were categorized according to the following five types.
- Personal/affective interventions. Examples include retreats designed
to enhance self-esteem, regularly scheduled classroom-based discussion, individual
counseling, and participation in lessons on interpersonal relations.
- Academic interventions. Examples include provision of special academic
courses, individualized methods of instruction, and tutoring.
- Family outreach strategies. Examples include increased feedback
to parents or home visits.
- Interventions addressing school structure. Examples include creating
schools within schools, re-defining of the role of the homeroom teacher, and
reducing class size.
- Work-related interventions. Examples include vocational training
and participation in volunteer or service programs.
The majority of interventions were considered personal/affective (71%) followed
by those that included an academic focus (49%). Nearly three quarters of the
individual studies utilized multiple types of interventions (e.g., academic
and family outreach).
What outcomes were measured to determine effectiveness? Five
broad categories were used to cluster the indicators of effectiveness. These
- Academic/cognitive indicators (e.g., grade-point average, standardized
math scores, study habits);
- Physical presence indicators (e.g., attendance, enrollment status);
- Psychological indicators (e.g., self-esteem, depression, student attitudes
- Social-behavioral indicators (e.g., problem behavior, social competence,
drug use); and
- Support for learning indicators (e.g., school climate).
The most frequently measured outcomes were in the academic/cognitive domain
(66%) followed by indicators of physical presence (64%). Although all of the
studies were selected because they focused on dropout or school completion,
not all measured outcomes addressing enrollment status such as graduation rate,
early school withdrawal, or truancy referrals. Only ten studies directly measured
The five examples provided below reflect the diversity of interventions that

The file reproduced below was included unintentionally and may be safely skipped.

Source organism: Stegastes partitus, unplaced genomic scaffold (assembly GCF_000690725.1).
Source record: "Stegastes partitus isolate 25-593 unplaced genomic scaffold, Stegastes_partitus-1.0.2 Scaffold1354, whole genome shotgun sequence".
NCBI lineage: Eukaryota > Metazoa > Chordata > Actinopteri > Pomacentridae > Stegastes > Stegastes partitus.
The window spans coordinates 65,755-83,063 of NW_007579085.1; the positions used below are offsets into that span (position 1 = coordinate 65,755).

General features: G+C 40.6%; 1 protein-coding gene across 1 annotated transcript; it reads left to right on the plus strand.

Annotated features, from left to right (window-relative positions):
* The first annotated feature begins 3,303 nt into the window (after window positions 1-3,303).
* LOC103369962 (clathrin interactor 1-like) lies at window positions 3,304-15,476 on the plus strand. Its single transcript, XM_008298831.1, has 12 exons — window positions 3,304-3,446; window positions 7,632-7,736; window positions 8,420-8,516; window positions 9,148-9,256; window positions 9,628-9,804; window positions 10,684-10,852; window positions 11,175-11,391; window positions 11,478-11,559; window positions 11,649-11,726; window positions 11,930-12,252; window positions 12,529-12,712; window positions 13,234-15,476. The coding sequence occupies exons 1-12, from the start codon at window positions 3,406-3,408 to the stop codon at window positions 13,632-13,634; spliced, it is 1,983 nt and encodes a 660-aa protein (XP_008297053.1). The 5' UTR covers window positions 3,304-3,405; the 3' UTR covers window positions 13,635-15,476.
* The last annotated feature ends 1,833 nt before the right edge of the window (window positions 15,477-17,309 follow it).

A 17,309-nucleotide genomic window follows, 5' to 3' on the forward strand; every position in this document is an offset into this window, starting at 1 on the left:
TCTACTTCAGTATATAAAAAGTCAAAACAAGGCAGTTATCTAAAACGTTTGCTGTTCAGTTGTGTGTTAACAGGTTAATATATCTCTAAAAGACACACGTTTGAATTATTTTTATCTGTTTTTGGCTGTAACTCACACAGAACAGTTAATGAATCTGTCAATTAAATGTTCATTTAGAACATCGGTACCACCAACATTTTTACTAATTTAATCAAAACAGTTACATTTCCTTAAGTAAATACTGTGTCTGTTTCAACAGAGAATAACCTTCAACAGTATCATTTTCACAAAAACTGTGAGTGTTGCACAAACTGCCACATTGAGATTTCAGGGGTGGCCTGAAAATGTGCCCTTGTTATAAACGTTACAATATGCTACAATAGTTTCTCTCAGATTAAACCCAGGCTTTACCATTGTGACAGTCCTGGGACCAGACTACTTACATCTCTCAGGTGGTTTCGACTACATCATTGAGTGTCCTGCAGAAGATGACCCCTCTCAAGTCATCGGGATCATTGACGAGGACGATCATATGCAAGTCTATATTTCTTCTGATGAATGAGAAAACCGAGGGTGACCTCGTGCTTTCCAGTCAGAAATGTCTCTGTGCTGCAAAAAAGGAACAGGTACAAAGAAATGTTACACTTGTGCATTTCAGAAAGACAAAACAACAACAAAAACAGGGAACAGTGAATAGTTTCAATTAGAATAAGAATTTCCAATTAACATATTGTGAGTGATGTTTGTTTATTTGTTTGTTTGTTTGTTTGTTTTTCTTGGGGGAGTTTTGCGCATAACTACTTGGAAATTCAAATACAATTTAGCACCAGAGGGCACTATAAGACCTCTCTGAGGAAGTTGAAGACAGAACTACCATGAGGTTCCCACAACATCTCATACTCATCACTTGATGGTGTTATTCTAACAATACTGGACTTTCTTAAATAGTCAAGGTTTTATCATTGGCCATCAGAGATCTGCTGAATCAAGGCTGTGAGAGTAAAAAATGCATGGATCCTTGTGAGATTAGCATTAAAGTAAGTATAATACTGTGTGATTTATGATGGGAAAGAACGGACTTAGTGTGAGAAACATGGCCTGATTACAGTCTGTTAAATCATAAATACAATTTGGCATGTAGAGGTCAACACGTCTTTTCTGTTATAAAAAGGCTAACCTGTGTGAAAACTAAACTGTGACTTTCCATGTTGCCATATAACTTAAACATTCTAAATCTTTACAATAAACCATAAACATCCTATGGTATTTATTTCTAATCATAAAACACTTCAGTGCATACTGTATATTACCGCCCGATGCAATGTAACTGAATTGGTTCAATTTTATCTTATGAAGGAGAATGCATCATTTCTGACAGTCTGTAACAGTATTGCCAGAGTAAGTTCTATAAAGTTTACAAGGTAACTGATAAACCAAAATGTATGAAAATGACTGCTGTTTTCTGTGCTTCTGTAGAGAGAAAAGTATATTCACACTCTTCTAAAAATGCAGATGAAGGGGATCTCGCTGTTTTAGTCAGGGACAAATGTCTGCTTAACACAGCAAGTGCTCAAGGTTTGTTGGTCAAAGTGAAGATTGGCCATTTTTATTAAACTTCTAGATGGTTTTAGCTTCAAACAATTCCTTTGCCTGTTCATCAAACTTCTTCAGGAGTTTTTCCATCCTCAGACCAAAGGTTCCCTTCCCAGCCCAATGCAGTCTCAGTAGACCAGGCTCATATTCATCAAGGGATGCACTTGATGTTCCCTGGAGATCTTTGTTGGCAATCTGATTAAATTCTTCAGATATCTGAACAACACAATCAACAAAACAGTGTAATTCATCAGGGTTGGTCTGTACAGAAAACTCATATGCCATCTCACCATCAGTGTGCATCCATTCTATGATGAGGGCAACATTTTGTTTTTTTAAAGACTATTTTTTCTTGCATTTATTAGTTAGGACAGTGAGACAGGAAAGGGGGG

have some evidence of effectiveness in preventing dropout. The examples utilized
random assignment or comparison groups and had statistically significant findings
for the treatment group on the enrollment status variable.
- Check & Connect. This model is designed to engage students
in school and learning via a mentor/monitor who establishes a long-term relationship
and maintains regular contact with the student, family, and teachers. Risk
factors are systematically monitored, and interventions are tailored to meet
individual student needs (e.g., increased communication with parents, tutoring,
problem-solving) (Sinclair, Christenson, & Thurlow, in press).
- Support Center for Adolescent Mothers. The family support center
was developed to provide social and educational supports to teen mothers in
order to prevent repeat pregnancy and school dropout. Four key components
of the model include establishing early contact with the mothers, involving
families, implementing parenting education groups, and involving the community
(Solomon & Liefeld, 1998).
- School Transitional Environment Project. The goal of this prevention
program is to enhance healthy school adjustment during school transitions
by restructuring the environmental characteristics of school settings. For
example, students take primary academics with a cohort of students, classrooms
are arranged in close proximity, and homeroom teachers serve as counselors
and a link between students, families, and schools (Felner et al., 1993).
- Teen Outreach Program. This program was designed to prevent teen
pregnancy and school dropout for both males and females by having students
volunteer in their communities and participate in classroom-based discussions
on a weekly basis for one school year. Key elements include learning life
skills, discussing social and emotional issues, and participating in volunteer
service opportunities in the community (Allen, Philliber, & Hoggson, 1990).